The Kohen Gadol would then leave the Hechal sanctuary and pour out the rest of the blood on the western foundation of  the outer sacrificial Altar.

The Kohen Gadol would then come to the goat upon which there was the lot "L'Azazel."  He would place both his hands on it and make confession for all Yisrael.  He would say, "O HaShem, Your people have erred, sinned and rebelled before You..."  He would actually pronounce the Tetragrammaton and the Kohanim and the people hearing it would prostrate themselves to the ground.


He would then call one of the Kohanim who had been designated from the day before Yom Kippur, and would give him the goat to bring to the desert.  On the day before Yom Kippur, people would go to huts that had been put up previously to accompany the person sending it.  Those in the last hut would stand at the edge of the area where one can go (t'chum) to see from a distance what the person sending it would do.

Half of a hank of scarlet wool he would tie to the rock and half he would tie between the goat's horns.  He would then push the goat from the cliff.  Before it reached halfway down the mountain it was totally dismembered.  He would then say, "This is the way the sins of the House of Yisrael should be destoryed."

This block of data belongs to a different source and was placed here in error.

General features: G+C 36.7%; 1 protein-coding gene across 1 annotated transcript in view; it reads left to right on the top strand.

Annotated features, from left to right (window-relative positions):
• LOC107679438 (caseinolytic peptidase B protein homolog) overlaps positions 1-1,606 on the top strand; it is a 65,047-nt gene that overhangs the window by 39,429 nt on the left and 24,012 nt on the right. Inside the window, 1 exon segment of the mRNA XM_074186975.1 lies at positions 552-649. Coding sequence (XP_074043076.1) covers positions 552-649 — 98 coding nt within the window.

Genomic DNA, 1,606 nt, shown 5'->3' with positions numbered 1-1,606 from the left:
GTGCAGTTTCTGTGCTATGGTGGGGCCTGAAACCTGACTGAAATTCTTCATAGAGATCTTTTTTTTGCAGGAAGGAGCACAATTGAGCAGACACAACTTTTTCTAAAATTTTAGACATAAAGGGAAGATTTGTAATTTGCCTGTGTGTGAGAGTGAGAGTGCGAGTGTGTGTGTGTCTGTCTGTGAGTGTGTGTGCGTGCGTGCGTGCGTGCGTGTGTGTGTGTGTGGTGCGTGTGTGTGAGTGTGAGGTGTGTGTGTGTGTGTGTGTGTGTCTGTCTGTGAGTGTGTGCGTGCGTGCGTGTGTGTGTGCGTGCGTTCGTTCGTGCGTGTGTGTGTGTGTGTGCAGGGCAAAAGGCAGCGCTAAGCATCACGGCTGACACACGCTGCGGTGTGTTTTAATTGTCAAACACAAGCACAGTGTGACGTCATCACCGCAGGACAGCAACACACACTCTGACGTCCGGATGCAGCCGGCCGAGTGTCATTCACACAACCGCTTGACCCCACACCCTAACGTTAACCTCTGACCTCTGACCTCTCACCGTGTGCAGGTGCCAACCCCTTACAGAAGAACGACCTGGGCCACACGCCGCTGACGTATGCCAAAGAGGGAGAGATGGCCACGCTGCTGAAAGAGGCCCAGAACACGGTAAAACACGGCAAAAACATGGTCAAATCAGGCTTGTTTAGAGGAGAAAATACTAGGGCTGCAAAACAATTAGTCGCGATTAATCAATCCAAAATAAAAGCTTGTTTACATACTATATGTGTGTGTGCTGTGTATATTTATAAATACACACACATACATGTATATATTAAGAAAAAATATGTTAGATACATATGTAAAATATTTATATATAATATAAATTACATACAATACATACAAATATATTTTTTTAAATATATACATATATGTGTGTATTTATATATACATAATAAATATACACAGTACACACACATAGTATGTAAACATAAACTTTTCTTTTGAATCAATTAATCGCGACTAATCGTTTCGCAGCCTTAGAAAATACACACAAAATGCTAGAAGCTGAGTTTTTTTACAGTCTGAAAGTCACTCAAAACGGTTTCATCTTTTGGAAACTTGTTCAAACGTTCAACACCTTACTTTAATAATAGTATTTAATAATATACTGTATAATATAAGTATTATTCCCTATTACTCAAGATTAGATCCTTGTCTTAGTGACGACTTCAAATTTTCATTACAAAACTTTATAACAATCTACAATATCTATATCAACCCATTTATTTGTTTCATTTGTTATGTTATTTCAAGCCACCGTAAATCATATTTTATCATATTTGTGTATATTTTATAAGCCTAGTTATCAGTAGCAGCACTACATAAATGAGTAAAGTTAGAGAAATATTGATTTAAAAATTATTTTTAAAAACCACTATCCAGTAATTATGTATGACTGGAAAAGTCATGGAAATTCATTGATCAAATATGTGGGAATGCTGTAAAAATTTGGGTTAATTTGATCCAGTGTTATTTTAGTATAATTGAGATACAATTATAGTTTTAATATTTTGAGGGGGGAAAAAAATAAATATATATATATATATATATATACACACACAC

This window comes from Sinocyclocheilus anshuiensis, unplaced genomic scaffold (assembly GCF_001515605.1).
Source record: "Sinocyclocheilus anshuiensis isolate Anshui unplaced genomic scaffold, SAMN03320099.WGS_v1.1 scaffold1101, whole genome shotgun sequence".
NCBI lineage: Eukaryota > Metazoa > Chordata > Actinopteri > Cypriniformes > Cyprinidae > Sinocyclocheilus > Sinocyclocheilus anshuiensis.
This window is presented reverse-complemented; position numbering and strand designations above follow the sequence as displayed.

The Kohen would then come to the bull and goat whose blood was sprinkled in the Holy of Holies and the Hechal sanctuary.  He would take out the designated portions and place them in a basin, which is one of the Temple vessels, to be burned on the Altar.  The body of the bull and the goat were carried by four people on two poles, two before and two after.  It was brought out of Yerushalayim to a place that was called "the Place of Ashes" (Beit Ha-deshen).


The Kohen Gadol would then go out to the Women's Chamber (Ezrat Nashim).  He would sit there, and all the people would stand opposite him.  The beadle would take a Torah scroll and give it to the head of the congregation.  The head of the congregation would give it to the Assistant Kohen Gadol and the Assistant Kohen Gadol would give it to the Kohen Gadol.  The Kohen Gadol would then stand up and read from Acharei Mot (VaYikra 16), "Only on the tenth..." (VaYikra 23:26-32), in the portion of Emor.  The Torah would then be rolled up and the Kohen Gadol would take it in his bosom and say, "More than I have read is written here." He would then recite the section regarding the Yom Kippur mussaf (BaMidbar 29:7-11) by heart.



After he finished reading, he would then recite the blessing of the Torah.  He would also say another seven blessings:

Retzeh, "accept" (from the Amidah)
Modim, "we give thanks."
S'lach Lanu, "forgive us...," (from the Amidah).

He would conclude this blessing by saying: